Nigerian ex-ruler in election bid

Ibrahim Babangida seeks ruling party's nomination for January's presidential poll.

    Being a northerner can help Babangida in seeking the nomination because of informal zoning rules [Reuters]

    The 69-year-old is a Muslim from the northern Nigerian state of Niger.

    Informal rules

    Because of informal election rules, his ambition to run for president poses a threat to any ambition by Jonathan, a Christian from the southern Niger Delta, to seek re-election in the polls due in January.

    An unwritten agreement in the ruling People's Democratic Party (PDP) says power should rotate between the Muslim north and Christian south every two terms, meaning the next president should be a northerner if the principle is maintained.

    "Even if there are people within the party supporting Babangida, the party will be split."

    Patrick Wilmot,
    political commentator

    But PDP said on Thursday that Jonathan has the right to contest the election, because the unusual circumstances in which he took over the presidency warranted a suspension of the zoning rules.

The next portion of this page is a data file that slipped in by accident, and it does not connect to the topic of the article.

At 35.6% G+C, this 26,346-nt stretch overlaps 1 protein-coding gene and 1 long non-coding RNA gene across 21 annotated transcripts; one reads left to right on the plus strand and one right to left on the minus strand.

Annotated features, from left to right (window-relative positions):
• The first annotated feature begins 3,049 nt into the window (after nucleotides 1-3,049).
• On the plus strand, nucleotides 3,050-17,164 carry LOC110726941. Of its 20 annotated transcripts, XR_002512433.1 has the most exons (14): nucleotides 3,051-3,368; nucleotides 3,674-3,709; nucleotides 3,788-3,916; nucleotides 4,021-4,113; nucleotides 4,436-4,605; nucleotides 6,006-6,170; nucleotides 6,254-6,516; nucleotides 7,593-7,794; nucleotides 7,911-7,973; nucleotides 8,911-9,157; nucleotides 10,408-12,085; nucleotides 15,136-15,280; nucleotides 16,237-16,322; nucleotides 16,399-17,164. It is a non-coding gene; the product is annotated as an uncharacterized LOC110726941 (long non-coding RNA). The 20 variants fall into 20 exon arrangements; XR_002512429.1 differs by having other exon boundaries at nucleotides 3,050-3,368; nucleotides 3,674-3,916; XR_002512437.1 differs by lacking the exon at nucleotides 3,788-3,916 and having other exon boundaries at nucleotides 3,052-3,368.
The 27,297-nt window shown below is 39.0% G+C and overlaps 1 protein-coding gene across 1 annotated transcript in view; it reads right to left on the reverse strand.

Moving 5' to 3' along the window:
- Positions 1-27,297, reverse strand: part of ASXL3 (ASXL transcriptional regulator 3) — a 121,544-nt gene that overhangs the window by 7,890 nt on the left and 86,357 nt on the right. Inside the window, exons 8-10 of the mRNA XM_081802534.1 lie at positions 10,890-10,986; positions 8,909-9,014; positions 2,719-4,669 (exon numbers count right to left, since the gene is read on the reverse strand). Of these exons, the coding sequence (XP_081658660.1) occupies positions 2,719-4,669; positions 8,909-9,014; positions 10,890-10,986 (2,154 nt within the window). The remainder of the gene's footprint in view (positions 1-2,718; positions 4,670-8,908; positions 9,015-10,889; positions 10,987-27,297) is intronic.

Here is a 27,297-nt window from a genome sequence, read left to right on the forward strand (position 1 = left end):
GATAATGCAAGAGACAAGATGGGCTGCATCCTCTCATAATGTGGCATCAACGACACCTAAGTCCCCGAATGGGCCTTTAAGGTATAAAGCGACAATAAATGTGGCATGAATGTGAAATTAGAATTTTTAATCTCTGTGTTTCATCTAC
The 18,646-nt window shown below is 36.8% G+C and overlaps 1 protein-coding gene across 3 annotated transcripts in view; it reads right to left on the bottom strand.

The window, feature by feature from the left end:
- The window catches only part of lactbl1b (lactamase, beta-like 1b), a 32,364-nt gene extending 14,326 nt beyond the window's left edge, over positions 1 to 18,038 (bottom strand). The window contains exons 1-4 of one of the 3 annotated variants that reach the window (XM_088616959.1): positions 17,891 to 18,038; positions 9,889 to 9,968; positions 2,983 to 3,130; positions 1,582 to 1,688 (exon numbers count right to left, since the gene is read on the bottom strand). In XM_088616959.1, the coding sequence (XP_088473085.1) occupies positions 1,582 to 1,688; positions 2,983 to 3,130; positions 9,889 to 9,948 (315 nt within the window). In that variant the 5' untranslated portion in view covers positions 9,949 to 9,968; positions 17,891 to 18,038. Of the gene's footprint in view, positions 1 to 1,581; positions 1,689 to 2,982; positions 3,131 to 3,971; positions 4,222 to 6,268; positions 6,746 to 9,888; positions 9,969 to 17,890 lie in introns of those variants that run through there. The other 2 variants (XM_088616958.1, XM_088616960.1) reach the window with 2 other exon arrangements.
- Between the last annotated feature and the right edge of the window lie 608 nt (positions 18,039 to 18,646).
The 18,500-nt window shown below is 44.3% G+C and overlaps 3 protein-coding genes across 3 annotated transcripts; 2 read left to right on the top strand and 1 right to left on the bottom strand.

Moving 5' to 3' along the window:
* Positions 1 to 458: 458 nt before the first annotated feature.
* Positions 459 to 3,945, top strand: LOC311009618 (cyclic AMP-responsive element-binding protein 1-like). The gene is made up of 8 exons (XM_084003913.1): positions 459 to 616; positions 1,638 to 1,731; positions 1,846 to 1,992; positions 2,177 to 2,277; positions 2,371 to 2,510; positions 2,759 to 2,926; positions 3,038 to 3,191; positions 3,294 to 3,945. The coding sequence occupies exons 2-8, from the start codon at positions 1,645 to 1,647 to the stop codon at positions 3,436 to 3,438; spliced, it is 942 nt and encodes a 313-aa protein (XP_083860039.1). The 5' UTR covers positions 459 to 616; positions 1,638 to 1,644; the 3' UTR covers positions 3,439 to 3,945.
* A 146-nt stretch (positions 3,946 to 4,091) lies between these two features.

Jonathan was sworn in as president in May after Umaru Yar'Adua, his predecessor, died of illness part way through his first term.

    Jonathan has not yet said whether he plans to stand, but a bid would need the support of northerners within the PDP to be guaranteed victory in the polls.

    Atiku Abubakar, a Muslim from the north and former Nigerian vice-president, has also declared his intention to seek the PDP nomination.

    Yar'Adua had left Nigeria for medical treatment in November, and power was transferred to Jonathan, then vice-president, in February after rounds of legal wrangling.

    'No consensus'

    A military ruler has managed to return to power in Nigeria in the past.

    Olusegun Obasanjo, an army general, ruled the country from 1976 to 1979. He was then elected as president in 1999 and stayed in power until 2007.

    "There was a consensus, among the people in the north especially, that Obasanjo should be elected," Patrick Wilmot, a Nigerian writer and political commentator on African affairs in the UK, told Al Jazeera.

    "But with Babangida there's no such consensus.

    "I am surprised that he decided to run because the ruling party has already said that the incumbent president can run.

    "Even if there are people within the party supporting Babangida, the party will be split."

    SOURCE: Al Jazeera and agencies


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